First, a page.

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FHFA To Disburse GSE Allocations to Housing Trust Fund

“In early 2019, the National Housing Conference (NHC) along with its coalition members submitted a letter to then-FHFA Acting Director Joseph Otting on Monday, urging the Federal Housing Finance Agency (FHFA) to continue allocations to the Capital Magnet Fund (CMF) and the National Housing Trust Fund (HTF) in 2019 and beyond.”

Regulators Extend Comment Period for CRA Changes

“It’s in the best interest of regulators to not rush modernizing CRA. It’s more important to get it right. NHC has dozens of our members working on a detailed response, along with a team from Nixon Peabody and Georgetown Law School. If the OCC and FDIC really want to improve CRA without gutting it, they need to take this comment period and the resulting feedback very seriously. Extending the comment period is an important first step.” -David M. Dworkin

Will regulators ever find common ground on CRA reform?

“It’s a once-in-a-generation opportunity. If modernization is done without broad support across the political spectrum, it’s just another swing of the pendulum that will cost banks hundreds of millions to retool the compliance system, and hundreds of millions more when the pendulum swings back and they have to retool again — all for what could be a much more problematic CRA regime in the first place.” – David M. Dworkin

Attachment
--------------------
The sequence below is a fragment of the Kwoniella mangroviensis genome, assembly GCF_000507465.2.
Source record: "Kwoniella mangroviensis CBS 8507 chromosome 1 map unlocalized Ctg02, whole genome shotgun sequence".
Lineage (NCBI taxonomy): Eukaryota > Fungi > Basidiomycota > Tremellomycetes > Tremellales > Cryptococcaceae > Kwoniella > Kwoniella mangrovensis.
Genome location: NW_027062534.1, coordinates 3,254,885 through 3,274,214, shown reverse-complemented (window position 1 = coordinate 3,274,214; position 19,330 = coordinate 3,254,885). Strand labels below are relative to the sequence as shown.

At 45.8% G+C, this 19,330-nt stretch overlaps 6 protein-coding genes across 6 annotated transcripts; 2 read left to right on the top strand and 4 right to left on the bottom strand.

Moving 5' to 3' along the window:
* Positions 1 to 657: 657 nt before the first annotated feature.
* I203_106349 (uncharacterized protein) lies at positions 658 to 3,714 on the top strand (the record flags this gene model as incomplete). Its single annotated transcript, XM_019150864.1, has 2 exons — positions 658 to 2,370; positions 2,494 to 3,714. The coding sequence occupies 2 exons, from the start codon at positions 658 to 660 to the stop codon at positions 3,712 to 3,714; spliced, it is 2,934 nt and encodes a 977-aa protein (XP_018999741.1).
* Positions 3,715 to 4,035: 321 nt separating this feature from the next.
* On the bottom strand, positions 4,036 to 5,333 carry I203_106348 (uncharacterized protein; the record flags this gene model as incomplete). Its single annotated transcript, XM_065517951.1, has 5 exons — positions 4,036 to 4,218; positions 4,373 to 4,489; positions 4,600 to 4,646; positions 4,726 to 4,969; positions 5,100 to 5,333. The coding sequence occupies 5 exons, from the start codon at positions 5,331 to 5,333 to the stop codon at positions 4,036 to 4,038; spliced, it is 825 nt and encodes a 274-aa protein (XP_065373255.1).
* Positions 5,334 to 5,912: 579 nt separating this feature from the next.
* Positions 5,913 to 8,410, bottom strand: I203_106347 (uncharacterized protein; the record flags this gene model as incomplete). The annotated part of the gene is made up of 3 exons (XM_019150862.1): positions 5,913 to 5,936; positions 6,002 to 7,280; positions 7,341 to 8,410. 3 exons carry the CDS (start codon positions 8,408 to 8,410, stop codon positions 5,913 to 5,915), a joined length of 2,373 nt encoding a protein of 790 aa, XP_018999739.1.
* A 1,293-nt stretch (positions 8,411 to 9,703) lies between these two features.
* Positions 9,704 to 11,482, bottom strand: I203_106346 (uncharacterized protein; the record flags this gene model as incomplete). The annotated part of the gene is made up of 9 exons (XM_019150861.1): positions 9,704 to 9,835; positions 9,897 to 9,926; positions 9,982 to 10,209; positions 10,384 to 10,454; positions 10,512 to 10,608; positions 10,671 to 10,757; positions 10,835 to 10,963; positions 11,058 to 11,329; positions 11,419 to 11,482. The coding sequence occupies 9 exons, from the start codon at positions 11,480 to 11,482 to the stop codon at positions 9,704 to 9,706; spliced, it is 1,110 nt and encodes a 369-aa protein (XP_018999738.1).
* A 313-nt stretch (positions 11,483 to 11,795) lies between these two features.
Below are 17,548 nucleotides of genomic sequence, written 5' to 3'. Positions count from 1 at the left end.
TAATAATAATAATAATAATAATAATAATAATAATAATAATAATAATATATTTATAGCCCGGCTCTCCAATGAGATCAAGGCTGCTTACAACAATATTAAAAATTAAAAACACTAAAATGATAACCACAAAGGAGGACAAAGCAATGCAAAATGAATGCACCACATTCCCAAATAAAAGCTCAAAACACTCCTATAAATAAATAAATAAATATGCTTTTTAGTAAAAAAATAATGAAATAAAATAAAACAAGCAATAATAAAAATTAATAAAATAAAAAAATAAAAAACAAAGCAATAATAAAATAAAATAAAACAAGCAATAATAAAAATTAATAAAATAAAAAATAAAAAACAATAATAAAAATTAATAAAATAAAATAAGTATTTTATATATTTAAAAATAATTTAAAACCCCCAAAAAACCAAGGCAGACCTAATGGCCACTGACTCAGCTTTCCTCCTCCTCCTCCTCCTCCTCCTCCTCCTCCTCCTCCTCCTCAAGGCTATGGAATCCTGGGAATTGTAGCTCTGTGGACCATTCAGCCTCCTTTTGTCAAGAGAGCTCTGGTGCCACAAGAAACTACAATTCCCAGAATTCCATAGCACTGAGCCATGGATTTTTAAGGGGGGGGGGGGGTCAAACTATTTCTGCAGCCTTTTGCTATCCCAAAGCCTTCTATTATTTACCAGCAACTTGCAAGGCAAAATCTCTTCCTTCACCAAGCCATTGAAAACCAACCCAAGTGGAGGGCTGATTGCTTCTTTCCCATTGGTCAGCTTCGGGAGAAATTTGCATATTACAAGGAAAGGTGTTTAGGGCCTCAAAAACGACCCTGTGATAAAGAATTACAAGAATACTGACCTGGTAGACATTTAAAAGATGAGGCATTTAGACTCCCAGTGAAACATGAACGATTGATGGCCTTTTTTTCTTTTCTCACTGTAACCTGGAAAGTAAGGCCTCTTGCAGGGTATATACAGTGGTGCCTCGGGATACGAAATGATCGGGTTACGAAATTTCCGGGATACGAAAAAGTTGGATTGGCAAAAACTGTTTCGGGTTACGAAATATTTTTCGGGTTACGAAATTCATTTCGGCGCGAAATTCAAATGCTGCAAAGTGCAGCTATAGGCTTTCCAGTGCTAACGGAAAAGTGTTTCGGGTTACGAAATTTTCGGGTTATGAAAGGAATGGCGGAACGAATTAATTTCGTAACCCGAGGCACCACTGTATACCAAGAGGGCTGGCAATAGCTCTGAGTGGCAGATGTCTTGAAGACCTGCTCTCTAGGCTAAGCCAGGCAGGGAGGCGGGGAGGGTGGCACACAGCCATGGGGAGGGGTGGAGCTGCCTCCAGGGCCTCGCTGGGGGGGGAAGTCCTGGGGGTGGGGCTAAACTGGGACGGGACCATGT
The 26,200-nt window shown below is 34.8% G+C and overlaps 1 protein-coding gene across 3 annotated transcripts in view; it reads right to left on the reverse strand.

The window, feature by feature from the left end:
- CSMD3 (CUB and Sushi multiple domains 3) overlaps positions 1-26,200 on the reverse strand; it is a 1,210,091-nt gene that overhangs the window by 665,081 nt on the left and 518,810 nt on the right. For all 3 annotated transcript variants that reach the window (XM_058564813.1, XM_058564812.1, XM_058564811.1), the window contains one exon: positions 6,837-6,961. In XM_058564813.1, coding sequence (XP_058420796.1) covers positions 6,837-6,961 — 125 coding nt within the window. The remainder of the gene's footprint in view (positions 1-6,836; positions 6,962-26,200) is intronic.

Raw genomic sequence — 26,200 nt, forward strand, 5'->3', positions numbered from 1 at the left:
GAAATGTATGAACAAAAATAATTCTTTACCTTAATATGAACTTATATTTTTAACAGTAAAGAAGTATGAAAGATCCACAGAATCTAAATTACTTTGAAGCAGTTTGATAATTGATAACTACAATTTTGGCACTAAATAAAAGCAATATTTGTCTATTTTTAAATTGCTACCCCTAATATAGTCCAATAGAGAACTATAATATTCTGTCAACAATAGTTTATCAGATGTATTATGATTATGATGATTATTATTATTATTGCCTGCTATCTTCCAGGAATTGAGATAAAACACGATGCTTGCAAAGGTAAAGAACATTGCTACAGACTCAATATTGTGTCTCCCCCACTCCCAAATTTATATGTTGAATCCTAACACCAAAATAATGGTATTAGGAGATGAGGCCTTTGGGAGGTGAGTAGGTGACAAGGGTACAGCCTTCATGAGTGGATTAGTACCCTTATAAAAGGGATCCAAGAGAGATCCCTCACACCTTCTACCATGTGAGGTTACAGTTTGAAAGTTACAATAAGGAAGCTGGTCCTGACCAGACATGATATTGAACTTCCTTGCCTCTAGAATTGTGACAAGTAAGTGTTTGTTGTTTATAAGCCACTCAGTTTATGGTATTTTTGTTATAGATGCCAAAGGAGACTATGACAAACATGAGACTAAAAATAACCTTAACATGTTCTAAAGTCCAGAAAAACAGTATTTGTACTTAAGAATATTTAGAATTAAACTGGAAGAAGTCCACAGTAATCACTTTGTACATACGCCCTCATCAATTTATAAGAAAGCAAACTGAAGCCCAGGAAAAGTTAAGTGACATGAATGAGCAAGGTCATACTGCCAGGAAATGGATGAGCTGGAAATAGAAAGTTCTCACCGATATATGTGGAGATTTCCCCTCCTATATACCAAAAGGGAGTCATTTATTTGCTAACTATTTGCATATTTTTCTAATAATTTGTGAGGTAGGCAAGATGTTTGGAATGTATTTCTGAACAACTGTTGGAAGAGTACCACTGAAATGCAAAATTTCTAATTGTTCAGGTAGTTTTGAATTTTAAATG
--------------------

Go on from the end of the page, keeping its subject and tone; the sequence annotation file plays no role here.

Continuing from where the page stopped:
Opinion: FHA’s strong financial showing points the way on policy

“Influential organizations spanning the political spectrum — including the National Association of Realtors, the National Association of Real Estate Brokers, the National Association of Hispanic Real Estate Professionals, the National Community Reinvestment Coalition, the National Housing Conference and the National Consumer Law Center — support the effort to end life of loan premiums. Now, with the Actuarial Report in hand, it is time for the FHA to act to end this policy.”

Opinion: Why ‘affordable’ is about more than housing units in the Upstate

“In many cases, individuals earn below $10 an hour, a wage that would be a barrier for most households in Greenville to affording even the most affordable housing unit. The National Housing Conference’s Paycheck to Paycheck study indicates a household would need to earn $60,000 a year to purchase a home and about $33,000 a year to rent a two-bedroom apartment in the Greenville metro area.”

Democrats target housing shortage as advocates warn of crisis

“There are more than 550,000 Americans without homes, according to federal data compiled in 2017. An increasing portion of the homeless population are men and women who’ve been priced out of homes and neighborhoods they were once able to afford.” – David M. Dworkin

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